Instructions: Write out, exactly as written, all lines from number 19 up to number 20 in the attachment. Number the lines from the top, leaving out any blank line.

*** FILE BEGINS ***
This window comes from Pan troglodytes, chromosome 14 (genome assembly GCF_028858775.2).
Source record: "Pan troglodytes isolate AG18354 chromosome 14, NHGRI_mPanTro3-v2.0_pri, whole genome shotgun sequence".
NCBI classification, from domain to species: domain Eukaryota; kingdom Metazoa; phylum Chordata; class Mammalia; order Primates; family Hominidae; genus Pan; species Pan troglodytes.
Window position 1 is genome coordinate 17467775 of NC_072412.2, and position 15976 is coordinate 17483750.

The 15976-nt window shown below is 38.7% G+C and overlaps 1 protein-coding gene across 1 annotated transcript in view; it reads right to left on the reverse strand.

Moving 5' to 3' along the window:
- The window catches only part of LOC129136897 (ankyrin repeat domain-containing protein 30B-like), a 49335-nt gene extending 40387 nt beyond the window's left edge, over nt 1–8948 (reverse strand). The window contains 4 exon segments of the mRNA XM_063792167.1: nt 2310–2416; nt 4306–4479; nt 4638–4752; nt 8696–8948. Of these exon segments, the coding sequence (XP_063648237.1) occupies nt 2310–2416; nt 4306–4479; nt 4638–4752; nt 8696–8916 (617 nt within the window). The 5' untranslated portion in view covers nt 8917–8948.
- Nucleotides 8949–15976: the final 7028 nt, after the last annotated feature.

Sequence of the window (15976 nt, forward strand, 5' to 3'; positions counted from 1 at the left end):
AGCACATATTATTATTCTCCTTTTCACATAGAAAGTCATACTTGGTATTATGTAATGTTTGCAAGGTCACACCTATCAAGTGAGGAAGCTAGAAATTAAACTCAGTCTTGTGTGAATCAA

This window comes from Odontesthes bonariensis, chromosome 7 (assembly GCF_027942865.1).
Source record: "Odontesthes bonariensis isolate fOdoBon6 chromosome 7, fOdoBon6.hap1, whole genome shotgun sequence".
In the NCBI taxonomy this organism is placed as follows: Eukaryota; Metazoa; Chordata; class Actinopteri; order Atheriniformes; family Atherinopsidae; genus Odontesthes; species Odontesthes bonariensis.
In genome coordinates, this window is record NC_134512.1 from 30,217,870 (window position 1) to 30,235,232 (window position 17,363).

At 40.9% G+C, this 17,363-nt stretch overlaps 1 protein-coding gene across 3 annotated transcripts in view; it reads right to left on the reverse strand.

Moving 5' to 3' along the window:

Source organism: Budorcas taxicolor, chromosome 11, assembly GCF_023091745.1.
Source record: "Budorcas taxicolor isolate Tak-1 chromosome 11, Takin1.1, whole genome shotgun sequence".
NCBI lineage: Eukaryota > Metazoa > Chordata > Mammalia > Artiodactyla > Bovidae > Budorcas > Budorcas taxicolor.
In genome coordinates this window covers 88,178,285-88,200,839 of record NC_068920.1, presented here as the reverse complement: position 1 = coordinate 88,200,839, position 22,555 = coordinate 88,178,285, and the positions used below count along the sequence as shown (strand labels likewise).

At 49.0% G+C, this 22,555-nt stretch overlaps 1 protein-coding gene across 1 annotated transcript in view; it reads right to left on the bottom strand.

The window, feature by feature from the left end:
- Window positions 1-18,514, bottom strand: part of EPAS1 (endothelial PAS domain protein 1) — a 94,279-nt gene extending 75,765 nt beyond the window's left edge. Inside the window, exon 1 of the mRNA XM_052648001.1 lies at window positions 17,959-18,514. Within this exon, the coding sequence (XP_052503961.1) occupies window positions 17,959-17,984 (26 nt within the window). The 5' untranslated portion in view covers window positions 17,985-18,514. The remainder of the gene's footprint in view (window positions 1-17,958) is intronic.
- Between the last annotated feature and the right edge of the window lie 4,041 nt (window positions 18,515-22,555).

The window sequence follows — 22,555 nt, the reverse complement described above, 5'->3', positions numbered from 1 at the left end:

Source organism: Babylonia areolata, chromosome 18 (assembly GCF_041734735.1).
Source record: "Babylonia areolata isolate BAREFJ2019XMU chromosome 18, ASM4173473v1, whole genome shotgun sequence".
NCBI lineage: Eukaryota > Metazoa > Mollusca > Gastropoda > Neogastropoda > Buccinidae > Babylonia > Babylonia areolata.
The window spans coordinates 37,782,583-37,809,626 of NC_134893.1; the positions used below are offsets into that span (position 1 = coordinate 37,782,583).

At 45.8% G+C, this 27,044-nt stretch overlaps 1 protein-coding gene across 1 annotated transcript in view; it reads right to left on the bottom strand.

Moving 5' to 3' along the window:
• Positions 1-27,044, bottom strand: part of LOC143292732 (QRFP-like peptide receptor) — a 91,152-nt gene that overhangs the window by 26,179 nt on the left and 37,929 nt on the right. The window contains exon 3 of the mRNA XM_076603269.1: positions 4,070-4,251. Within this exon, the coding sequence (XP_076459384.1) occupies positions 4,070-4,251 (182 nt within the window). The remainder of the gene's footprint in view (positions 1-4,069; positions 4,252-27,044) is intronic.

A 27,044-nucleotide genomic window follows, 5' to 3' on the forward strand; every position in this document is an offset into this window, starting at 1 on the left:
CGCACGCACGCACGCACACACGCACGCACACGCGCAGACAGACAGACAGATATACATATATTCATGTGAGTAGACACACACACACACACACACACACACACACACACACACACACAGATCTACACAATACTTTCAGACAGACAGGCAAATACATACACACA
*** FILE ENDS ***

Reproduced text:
NCBI lineage: Eukaryota > Metazoa > Chordata > Mammalia > Artiodactyla > Bovidae > Budorcas > Budorcas taxicolor.
In genome coordinates this window covers 88,178,285-88,200,839 of record NC_068920.1, presented here as the reverse complement: position 1 = coordinate 88,200,839, position 22,555 = coordinate 88,178,285, and the positions used below count along the sequence as shown (strand labels likewise).